I was sitting next to my classmate, Chris, on Saturday morning. It was the last day of our fabulous 8-weekFastTrac* Growth Venture course that is sponsored by a local non-profit, the Women’s Business Development Center. Just to be clear, Chris is a guy.
One of our state senators was there to deliver certificates of completion to each one of us, so we all had to stand up and do our elevator pitch. One woman mentioned that she was “in transition.” Chris got a funny look on his face. He turned to me and said, “In transition? What does that mean?”
I realized at that moment that we were experiencing a classic gender difference in communication; in fact, I had never heard a man say such a thing. Smiling, I said to Chris he didn’t know what it meant because he doesn’t attend any women’s networking groups (naturally). Then I defined it for him and asked him what men say. “I’m looking for a job or I need a job or I’m out of work,” was his response. How direct, I thought, no pussyfooting or beating around the bush. Of course, I also thought, what’s up with us women when it comes to speaking directly?
Women tend to be indirect in their speech and this can, at times, significantly weaken their efforts at communication. One habit is called hedging. Two examples of hedging are:
“I know you may not like this idea, but I would like to recommend_________.”
“This may sound stupid, but I think we should try_________”
Well, that certainly sounds authoritative! The hedges are at the beginning of the statements. They immediately weaken what is being said. Translation: “I’m totally insecure and don’t know what I’m doing.” No matter how you’re feeling, leave the hedge out. Start with the word, “I” after the comma.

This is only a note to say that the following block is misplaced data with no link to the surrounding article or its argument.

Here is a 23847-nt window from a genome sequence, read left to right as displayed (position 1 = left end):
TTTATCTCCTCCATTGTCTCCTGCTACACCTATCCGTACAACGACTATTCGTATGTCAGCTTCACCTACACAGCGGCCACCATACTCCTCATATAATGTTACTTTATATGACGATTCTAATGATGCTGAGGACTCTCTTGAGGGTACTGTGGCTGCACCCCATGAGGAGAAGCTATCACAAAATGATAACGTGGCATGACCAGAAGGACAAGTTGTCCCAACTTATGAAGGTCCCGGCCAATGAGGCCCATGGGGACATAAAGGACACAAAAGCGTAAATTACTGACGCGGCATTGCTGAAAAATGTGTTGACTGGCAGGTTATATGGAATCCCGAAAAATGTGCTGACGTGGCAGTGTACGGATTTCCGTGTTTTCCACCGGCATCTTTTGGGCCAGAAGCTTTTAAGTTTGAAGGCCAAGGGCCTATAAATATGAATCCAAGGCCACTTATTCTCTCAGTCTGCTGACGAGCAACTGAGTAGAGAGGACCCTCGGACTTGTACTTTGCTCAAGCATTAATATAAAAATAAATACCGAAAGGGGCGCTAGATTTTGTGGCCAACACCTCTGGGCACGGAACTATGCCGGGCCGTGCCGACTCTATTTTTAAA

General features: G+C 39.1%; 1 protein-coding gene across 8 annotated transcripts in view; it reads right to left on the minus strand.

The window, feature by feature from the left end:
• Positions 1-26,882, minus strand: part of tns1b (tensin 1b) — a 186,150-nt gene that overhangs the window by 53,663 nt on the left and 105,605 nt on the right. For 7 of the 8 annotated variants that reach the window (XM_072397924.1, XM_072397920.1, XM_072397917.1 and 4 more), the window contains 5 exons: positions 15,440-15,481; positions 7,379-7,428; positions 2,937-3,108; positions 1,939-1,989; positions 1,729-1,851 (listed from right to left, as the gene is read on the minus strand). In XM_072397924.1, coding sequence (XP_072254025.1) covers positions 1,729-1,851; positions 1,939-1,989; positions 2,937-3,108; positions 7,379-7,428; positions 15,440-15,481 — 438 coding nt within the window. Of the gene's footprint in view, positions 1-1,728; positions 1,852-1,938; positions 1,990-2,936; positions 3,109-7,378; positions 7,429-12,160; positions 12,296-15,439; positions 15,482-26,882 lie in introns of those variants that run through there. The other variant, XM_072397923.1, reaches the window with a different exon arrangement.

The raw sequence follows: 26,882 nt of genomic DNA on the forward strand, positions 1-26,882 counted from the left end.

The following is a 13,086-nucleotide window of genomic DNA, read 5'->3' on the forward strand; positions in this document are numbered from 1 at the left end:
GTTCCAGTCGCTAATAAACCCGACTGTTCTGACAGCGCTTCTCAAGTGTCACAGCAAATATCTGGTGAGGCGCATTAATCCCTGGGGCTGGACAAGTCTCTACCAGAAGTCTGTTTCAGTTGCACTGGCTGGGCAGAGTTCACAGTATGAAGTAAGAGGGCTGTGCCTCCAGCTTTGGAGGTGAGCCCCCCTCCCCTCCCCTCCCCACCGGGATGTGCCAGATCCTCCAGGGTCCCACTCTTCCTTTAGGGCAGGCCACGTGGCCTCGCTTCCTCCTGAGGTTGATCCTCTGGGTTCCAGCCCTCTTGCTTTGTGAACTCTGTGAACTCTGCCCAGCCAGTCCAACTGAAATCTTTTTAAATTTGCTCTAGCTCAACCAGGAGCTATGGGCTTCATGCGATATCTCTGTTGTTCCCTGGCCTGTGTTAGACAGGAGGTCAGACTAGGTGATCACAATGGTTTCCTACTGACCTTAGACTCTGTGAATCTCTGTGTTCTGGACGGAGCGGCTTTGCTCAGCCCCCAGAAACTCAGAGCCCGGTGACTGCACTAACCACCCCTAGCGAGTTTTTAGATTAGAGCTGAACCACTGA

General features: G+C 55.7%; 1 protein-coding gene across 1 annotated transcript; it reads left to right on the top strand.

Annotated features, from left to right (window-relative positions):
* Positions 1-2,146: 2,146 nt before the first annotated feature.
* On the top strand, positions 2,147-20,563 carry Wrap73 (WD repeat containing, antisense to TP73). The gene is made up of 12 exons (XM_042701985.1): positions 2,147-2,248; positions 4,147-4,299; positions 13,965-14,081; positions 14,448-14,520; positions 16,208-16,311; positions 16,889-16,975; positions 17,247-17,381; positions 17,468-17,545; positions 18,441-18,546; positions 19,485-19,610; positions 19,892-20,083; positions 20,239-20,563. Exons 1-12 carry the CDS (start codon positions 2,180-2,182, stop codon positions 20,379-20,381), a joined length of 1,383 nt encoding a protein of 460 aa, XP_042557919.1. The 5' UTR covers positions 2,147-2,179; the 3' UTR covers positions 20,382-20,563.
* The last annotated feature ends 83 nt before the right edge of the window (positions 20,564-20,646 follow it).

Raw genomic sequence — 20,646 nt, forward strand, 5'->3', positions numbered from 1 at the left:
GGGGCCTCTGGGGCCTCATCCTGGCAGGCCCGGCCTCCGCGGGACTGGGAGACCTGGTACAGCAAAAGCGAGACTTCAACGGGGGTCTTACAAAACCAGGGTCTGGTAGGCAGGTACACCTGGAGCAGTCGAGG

Then we have qualifiers:
“I would kind of like to lead this effort.”
“It’s sort of an ok idea.”
What the heck is she talking about? In the first statement, “kind of “qualifies the statement and not for the better. Leave it out and see what happens. Go ahead, say it out loud. Ahhh, that sounds much stronger. In the second example there are two problems, “sort of” and “ok.” Women must be able to express a negative view if that is what an idea deserves. Anything else guarantees confusion and worse: the work won’t get done.
And if a woman doesn’t learn to directly ask for a job, she might not get one.
*FastTrac is a wonderful series of programs that are offered all over the country. If you are looking to start or grow a business, find a place to take this course. There is also a FastTrac program for technology ventures.
Copyright 2009 Ruth Sherman. All Rights Reserved.